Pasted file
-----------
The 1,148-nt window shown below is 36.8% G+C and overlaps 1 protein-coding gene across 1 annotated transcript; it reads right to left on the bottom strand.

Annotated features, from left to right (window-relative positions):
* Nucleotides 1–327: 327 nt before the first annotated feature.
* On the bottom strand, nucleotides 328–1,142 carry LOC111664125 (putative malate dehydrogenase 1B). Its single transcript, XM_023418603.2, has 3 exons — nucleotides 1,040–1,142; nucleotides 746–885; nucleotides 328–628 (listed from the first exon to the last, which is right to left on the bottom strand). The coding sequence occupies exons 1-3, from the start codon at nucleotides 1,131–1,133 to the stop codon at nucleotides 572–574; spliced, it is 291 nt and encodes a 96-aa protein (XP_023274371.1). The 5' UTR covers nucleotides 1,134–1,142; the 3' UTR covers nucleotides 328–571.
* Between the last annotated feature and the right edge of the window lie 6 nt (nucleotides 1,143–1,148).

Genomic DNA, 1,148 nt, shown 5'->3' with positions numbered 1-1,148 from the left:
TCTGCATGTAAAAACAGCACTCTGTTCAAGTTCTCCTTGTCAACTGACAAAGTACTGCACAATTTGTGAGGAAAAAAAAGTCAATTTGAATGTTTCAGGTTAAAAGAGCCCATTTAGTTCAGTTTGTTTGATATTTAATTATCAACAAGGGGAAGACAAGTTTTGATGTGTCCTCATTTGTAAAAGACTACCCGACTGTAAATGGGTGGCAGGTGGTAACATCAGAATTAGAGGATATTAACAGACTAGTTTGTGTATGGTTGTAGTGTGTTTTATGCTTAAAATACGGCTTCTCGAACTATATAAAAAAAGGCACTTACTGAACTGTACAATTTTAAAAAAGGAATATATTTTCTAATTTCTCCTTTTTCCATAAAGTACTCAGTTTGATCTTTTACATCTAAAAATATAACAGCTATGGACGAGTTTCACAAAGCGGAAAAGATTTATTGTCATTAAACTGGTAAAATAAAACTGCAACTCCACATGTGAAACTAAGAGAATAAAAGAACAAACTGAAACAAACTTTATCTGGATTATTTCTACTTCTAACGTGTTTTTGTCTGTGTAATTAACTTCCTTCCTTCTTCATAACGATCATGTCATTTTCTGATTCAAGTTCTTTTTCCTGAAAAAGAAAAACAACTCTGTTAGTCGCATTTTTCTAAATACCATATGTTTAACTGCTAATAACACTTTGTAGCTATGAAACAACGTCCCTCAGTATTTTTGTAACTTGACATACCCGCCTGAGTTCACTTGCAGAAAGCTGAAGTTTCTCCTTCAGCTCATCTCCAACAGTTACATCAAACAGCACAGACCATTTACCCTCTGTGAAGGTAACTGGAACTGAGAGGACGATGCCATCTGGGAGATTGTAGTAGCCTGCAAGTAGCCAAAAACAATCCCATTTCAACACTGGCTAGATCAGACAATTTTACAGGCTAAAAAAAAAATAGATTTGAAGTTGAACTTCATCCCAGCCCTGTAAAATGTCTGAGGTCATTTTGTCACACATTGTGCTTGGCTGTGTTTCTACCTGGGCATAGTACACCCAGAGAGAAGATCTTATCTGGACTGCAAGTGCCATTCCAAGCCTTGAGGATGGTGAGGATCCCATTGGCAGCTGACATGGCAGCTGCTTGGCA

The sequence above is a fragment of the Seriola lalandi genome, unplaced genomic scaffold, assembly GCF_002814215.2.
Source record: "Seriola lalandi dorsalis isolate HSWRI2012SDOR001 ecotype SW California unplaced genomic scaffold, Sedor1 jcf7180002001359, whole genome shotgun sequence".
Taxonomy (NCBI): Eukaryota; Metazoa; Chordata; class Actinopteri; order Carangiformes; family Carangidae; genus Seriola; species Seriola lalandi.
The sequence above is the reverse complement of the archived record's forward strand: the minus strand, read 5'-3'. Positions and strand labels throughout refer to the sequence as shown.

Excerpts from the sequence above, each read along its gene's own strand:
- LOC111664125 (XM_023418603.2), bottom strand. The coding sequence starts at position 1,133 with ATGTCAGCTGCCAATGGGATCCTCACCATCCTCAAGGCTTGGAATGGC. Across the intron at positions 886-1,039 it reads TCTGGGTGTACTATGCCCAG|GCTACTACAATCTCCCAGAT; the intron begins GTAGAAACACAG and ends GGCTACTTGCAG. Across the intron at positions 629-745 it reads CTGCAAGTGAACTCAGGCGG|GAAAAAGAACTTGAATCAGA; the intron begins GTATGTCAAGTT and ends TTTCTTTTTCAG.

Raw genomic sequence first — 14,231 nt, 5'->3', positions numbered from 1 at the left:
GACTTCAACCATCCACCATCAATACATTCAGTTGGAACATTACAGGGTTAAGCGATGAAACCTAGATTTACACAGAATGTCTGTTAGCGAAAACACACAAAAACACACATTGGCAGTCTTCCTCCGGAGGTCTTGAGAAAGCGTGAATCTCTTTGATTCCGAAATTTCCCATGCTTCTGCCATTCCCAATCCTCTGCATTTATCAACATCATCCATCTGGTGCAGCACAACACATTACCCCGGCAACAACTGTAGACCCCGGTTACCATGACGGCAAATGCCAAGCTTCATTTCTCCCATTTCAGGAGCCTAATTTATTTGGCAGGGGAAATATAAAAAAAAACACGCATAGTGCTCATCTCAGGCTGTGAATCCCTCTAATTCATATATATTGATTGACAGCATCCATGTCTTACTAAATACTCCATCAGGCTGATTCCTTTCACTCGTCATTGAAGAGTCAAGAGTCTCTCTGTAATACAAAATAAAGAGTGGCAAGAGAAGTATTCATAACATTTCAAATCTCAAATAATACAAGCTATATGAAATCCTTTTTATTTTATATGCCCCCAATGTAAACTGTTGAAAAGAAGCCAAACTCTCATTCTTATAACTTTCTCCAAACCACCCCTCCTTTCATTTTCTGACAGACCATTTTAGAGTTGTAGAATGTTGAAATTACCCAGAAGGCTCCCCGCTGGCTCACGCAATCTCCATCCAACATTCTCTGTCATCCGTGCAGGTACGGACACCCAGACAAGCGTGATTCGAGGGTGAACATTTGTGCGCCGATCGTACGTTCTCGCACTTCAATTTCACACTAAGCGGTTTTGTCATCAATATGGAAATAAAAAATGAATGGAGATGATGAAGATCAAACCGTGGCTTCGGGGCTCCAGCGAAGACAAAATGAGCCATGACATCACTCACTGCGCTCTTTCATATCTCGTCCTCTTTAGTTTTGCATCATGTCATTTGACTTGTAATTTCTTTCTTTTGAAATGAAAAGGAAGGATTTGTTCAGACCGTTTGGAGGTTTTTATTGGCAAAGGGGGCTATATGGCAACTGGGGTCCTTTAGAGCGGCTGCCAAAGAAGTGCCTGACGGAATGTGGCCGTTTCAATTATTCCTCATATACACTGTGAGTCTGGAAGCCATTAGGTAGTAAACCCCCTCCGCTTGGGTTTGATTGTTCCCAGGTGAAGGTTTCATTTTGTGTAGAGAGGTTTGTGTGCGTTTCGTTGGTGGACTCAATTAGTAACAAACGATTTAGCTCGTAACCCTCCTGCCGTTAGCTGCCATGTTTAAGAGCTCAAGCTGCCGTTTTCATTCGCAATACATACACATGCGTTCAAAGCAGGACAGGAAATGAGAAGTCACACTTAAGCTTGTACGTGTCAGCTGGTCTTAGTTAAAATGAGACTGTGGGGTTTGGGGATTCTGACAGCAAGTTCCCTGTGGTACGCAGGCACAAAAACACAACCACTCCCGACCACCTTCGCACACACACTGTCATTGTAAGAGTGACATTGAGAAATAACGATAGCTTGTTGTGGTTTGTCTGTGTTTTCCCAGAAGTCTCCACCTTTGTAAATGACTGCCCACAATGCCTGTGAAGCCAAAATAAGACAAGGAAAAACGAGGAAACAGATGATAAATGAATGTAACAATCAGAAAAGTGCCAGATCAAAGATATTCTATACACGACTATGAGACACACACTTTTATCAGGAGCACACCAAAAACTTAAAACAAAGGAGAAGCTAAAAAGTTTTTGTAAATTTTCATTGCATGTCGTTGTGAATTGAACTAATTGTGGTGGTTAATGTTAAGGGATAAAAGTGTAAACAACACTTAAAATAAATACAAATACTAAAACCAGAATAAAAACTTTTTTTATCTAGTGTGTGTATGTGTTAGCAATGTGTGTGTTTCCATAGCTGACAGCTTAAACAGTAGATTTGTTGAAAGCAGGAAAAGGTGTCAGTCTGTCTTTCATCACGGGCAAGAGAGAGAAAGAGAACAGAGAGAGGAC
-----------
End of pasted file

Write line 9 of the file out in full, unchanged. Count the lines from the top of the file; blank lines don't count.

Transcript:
Source record: "Seriola lalandi dorsalis isolate HSWRI2012SDOR001 ecotype SW California unplaced genomic scaffold, Sedor1 jcf7180002001359, whole genome shotgun sequence".